New Brunswick

Mandatory vaccinations for health workers may be coming, says premier

Mandatory vaccines may be in the works for health-care workers if the COVID-19 situation in the province doesn’t improve, according to the province.

Some long-term care home's vaccination rates for workers lagging behind general population

Premier Blaine Higgs said he wouldn't wait long before implementing mandatory vaccines for health-care workers. (CBC NB)

Mandatory vaccines may be in the works for health-care workers if the COVID-19 situation in the province doesn't improve, according to the province.

The province had been giving workers a choice between either getting the vaccine or being subjected to continued testing and masking requirements.

But in an interview with Information Morning Moncton on Monday, Premier Blaine Higgs said he can envision a time when vaccines become mandatory and that time may be in the not–too–distant future.

"I'm not willing to wait any more than this week. If we find that we need to go further, we will go further," said Higgs.

Vaccinations of workers at some long-term care facilities have lagged behind the general population.

As of August 31, the most recent numbers available, there were still 10 long-term care facilities where fewer than 50 per cent of employees had been vaccinated.

In the general population, 88.1 per cent of eligible New Brunswickers have received at least one dose of a COVID-19 vaccine, compared to 82 per cent of long-term care workers.

The employee numbers also include people who "intend" to get the vaccine, not just the already vaccinated.

Last week, CBC News reported that at least 25 residents and 15 workers were infected with COVID-19 at five nursing homes.

Michael Keating, executive director of the New Brunswick Association of Nursing Homes, said unvaccinated workers are the first to become infected in long-term care facilities. (Radio-Canada)

This includes an outbreak at the Drew Nursing home in Sackville where 24 residents and seven staff members tested positive as of Sunday.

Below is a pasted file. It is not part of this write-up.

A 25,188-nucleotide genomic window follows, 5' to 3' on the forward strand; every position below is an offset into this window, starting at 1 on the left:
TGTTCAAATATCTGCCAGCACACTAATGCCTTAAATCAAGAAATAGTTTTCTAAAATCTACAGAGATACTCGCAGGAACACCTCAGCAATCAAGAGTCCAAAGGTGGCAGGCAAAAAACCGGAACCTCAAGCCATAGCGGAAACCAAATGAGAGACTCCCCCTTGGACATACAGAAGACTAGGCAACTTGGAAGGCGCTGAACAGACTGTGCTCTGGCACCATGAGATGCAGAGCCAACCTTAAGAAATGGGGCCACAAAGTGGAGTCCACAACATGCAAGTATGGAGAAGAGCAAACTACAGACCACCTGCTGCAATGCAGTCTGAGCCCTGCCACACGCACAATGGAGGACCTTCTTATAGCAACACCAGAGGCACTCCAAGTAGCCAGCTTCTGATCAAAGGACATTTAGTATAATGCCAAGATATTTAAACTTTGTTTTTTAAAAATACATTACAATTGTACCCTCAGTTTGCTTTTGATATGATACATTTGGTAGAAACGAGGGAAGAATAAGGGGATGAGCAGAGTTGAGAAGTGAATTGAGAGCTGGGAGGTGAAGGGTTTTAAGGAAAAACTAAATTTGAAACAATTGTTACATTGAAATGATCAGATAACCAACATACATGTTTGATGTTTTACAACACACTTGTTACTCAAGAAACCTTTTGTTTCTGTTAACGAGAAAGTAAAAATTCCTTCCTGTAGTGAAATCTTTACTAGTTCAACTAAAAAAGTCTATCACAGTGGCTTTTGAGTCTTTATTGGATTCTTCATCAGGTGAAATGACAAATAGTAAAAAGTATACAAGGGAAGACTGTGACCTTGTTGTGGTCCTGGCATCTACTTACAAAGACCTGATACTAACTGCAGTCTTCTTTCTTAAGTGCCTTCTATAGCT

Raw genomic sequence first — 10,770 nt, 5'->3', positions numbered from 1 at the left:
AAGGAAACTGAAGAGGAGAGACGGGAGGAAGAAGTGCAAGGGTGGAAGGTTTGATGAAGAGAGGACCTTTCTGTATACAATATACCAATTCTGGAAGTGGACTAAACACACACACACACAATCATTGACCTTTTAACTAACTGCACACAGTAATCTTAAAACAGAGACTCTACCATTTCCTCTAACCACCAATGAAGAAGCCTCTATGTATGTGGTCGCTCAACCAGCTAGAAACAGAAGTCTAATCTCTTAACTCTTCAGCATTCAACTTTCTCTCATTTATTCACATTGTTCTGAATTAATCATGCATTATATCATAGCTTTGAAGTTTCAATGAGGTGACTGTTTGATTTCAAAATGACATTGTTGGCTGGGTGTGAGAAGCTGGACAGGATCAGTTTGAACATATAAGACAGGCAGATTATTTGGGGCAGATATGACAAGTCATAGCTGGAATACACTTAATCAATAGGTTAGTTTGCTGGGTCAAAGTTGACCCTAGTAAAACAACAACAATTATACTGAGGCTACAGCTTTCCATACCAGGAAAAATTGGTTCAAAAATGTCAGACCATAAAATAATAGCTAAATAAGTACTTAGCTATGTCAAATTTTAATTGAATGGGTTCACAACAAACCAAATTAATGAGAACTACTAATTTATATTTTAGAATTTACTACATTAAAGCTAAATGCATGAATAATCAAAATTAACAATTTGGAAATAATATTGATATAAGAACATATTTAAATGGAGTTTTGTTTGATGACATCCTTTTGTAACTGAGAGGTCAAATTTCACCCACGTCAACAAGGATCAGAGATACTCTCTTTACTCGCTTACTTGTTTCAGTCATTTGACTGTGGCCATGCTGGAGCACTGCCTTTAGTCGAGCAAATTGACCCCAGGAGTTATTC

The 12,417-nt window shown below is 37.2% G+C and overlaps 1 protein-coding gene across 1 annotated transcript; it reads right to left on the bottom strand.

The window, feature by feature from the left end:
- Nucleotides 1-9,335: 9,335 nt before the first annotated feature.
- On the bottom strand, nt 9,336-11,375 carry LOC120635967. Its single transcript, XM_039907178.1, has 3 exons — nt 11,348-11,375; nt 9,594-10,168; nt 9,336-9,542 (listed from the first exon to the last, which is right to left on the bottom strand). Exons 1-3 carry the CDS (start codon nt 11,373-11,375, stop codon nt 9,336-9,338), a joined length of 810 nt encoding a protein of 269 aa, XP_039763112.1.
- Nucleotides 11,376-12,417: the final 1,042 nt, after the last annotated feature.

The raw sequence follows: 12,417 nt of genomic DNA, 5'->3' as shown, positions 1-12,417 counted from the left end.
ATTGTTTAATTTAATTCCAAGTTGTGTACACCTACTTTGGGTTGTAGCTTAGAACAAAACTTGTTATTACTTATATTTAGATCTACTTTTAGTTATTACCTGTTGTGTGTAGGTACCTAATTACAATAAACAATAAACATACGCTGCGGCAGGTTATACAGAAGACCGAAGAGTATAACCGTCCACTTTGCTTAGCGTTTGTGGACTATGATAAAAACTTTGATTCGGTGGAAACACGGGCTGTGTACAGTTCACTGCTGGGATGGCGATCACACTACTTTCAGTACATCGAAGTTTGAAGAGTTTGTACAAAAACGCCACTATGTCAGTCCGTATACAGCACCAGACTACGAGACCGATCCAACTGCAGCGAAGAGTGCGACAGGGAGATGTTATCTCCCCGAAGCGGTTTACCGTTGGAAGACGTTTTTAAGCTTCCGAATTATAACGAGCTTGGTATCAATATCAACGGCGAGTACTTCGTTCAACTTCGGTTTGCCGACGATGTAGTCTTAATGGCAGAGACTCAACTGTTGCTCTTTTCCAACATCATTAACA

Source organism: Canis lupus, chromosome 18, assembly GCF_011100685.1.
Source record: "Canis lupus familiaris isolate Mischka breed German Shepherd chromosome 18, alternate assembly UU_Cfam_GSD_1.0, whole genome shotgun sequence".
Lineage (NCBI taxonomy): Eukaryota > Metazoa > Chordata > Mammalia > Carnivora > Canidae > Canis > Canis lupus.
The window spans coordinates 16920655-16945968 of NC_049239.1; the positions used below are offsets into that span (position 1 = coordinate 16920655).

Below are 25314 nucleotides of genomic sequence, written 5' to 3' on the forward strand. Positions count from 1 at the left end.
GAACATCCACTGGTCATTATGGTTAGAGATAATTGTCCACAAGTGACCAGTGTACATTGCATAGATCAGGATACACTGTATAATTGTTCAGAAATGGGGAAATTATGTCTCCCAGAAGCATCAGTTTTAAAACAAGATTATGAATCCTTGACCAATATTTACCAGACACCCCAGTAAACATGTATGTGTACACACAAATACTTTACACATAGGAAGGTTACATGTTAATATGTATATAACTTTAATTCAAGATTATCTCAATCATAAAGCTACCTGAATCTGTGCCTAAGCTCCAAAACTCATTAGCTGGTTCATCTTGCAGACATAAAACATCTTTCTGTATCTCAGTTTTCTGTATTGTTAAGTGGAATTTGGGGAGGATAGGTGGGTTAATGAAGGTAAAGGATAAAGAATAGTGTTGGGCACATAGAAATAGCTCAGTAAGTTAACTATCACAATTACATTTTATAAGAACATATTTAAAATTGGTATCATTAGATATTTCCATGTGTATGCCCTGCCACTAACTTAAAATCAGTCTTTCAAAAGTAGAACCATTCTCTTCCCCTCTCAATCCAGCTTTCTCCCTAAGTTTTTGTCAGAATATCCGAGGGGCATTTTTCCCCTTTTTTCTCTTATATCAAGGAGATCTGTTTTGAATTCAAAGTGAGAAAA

Michael Keating, executive director of the New Brunswick Association of Nursing Homes, told CBC News at the time that unvaccinated employees were the ones becoming infected first.

The province has seen record rates of COVID-19 infections and hospitalizations over the past week.

These infections have affected a large number of schools, many with children who are under 12 and cannot get a COVID-19 vaccine.

There have also been hospitals that have struggled to get their vaccination rates up.

Last Friday, Dr. France Desrosiers, CEO of Vitalité Health Network, said the Hôtel-Dieu Saint-Joseph de Saint-Quentin only had a 40 per cent vaccination rate among employees. That number was later changed to 64 per cent, still far below the provicial average.

Dr. France Desrosiers, president and chief executive officer of Vitalité Health Network, said only 40 per cent of employees at the hospital in Saint-Quentin had been fully vaccinated. (Government of New Brunswick/YouTube)

While Higgs is toying with the idea of mandating vaccines, he also said the province has to consider the shortage of workers in long-term care facilities and hospitals.

He said simply sending unvaccinated employees home without a replacement is "unworkable" and added the province had success with keeping the virus out of medical facilities before vaccines were available.

"I know the variant is different, but in the previous times, we masked up, we suited up, you know, wore all of the protective equipment and we operated for months without any vaccines of any kind," said Higgs. 

"So we can protect the individuals in the homes or in hospitals."


  • A previous version of this story said the vaccination rate at the Hôtel-Dieu Saint-Joseph de Saint-Quentin was 40 per cent. This number was provided by the Vitalité Health Network, which lataer said the actual rate had risen to 64 per cent.
    Sep 28, 2021 9:15 AM AT

With files from Information Morning Moncton


To encourage thoughtful and respectful conversations, first and last names will appear with each submission to CBC/Radio-Canada's online communities (except in children and youth-oriented communities). Pseudonyms will no longer be permitted.

By submitting a comment, you accept that CBC has the right to reproduce and publish that comment in whole or in part, in any manner CBC chooses. Please note that CBC does not endorse the opinions expressed in comments. Comments on this story are moderated according to our Submission Guidelines. Comments are welcome while open. We reserve the right to close comments at any time.

Become a CBC Member

Join the conversation  Create account

Already have an account?